- Susceptible to expensive (and sometimes irreparable) damage to your septic bed
Blockages occur two ways:
- Instantaneous; resulting from an event such as vandalism or an inappropriate item being discharged into the drainage system
- Build-up over time; resulting from constant build-up of undesirable material in the drainage system eventually causing a blockage
The following is a list of things you and your staff can do to help minimize the chance or frequency of blockages:
- Always use basket strainers or screens on every drain
- Do not dispose of grease down the drain
- Do not use enzymes, bacteria, detergents, hot water, or other additives to push FOG through the trap further down your drains
- Avoid using a garbage disposer. If you must, run with lots of water and keep the blades sharp
- Avoid powdered soaps that can leave a waxy residue
- Ensure that grease traps are properly sized, installed and maintained
- Perform a periodic preventative drain flushing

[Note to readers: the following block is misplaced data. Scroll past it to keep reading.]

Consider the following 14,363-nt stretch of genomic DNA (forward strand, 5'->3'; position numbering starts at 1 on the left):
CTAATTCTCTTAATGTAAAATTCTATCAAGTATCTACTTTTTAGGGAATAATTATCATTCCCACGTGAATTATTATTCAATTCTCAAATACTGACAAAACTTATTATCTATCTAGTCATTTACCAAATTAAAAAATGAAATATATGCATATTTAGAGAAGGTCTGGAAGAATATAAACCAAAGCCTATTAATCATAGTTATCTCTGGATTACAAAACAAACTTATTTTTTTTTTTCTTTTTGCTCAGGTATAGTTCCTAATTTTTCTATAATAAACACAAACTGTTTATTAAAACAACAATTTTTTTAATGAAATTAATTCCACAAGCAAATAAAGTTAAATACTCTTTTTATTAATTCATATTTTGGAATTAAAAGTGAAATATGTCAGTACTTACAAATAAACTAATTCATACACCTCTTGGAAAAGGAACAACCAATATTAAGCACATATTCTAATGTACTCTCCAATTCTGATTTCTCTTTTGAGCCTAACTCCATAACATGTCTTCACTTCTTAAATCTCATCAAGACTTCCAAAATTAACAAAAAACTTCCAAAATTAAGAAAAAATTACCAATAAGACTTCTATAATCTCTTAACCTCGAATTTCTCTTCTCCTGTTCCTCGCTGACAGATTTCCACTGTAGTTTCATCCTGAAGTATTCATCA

Drain "snaking" is performed by inserting a steel cable (or rod) that has an auger type cutting tool attached at the front, into the clogged pipe and "working" the blockage free, or "punching" through the blockage. A Snake can be manually operated or motorized and is typically used on pipes up to 6" in diameter. This temporary action can be used to help minimize disruptions during an emergency until full preventative measures can be arranged.
Flushing is performed using pressurized water that is pumped through a hose to a specially designed directional nozzle. Typically, flushing equipment is self-contained on the service truck. Flushing can be performed on drains and sewers from 1 ½ inches to about 3 6 inches in diameter, and can effectively reach up to 250 feet, from the drain lines directly connected to the trap out to the plumbing stack or main line. Flushing is particularly affective in cleaning or removing build-up from drainage piping and is the preferred method for preventative maintenance.
The best way is to have us perform a detailed visual and Camera Inspection of the system. Our specially trained technicians will provide you with a written assessment that will include a recommendation, and a detailed quotation for any one-time and periodic maintenance requirements.